Iliamna Lake

Located in the southwest corner of Alaska, Iliamna Lake is surrounded by tiny villages, small lakes, rivers, and creeks. Iliamna Lake, named by the local indigenous tribe, Tanaina, covers an astonishing 1,000 square miles. It has an average depth of 144 feet, with the deepest section reaching depths of over 900 feet. 

This remote landscape is accessible only by air. It is possible to take a short 45-minute flight directly from Anchorage, Alaska, to the village of Iliamna. The town of Iliamna houses 55 residents. The population has fallen by 50% over the past 12 years. Other municipalities, such as Pedro Bay, Kokhanok, Igiugig, and Newhalen, are the only townships that border Iliamna Lake. The local economies depend on sport-hunting and fishing excursions and are home to some of the most beautiful lodges in the country. Igiugig is the only village with no local airport, and crossing the vast lake is the only access to the outside world for this community.

Iliamna Lake
The Iliamna Lake view from top.

Ecology Of Iliamna Lake

Roughly 60 miles southeast of Lake Iliamna is Bristol Bay. This massive salt-watered bay is home to around 30 million sockeye salmon. During the summer, the sockeye salmon run up the Kvichak River and spawn in the freshwater of Lake Iliamna. This is said to be one of the largest sockeye salmon runs in the world. Once their eggs hatch, these beautiful salmon will spend 1 to 3 years in the lake before migrating back to the ocean. Chinook and Coho Salmon also spawn in these waters with the Sockeyes. 

Dolly Varden, Lake, and Rainbow Trout are also found in abundance in the lakes, making it a famous fishing destination. The Iliamna Lake also harbors freshwater seals, the only such seal population found in all 50 states. With the decreasing population of aquatic fauna in the lake, many animal activist groups across the country are coming together to protect these species and the delicate ecosystems from further harm.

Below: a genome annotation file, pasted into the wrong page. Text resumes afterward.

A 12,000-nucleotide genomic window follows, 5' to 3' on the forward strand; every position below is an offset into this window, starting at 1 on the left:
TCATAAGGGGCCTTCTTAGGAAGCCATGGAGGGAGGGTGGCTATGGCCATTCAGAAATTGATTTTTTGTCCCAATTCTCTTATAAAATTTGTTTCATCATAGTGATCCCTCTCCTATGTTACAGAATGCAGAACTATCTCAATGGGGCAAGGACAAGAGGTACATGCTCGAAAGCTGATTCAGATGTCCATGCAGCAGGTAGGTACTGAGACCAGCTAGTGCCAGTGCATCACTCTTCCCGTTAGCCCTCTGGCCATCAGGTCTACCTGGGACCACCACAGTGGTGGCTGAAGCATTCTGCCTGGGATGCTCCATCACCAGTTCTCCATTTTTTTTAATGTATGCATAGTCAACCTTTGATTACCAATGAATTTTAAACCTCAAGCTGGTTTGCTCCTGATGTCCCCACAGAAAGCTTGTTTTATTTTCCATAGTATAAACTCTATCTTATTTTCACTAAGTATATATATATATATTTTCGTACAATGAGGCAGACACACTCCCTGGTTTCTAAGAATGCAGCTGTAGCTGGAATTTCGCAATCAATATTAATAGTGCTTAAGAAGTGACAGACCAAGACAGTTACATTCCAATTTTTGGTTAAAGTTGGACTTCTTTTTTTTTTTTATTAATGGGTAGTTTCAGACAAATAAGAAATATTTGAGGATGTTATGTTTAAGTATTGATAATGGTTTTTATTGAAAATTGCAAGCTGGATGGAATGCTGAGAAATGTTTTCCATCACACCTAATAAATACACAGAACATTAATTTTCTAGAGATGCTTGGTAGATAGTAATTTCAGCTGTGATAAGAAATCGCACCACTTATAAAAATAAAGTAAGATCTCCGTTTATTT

The Iliamna Lake Monster

Iliamna Lake is also associated with a mythical creature. According to legends, an enigmatic creature lurks in the lake's cold waters called the Iliamna Lake Monster. Some call it Illie, but local tribes may use the words Gonakadet or Jigiknak. It is reportedly 10- to 30-foot-long with a cube-shaped head to club fishing boats that steer too close to it. It is also believed to have a wolf-like tail and the body of an orca whale. In the 1970s, a local news company offered a $100,000 reward to any risk-takers that would be able to show proof that this lake monster was in fact, real. 

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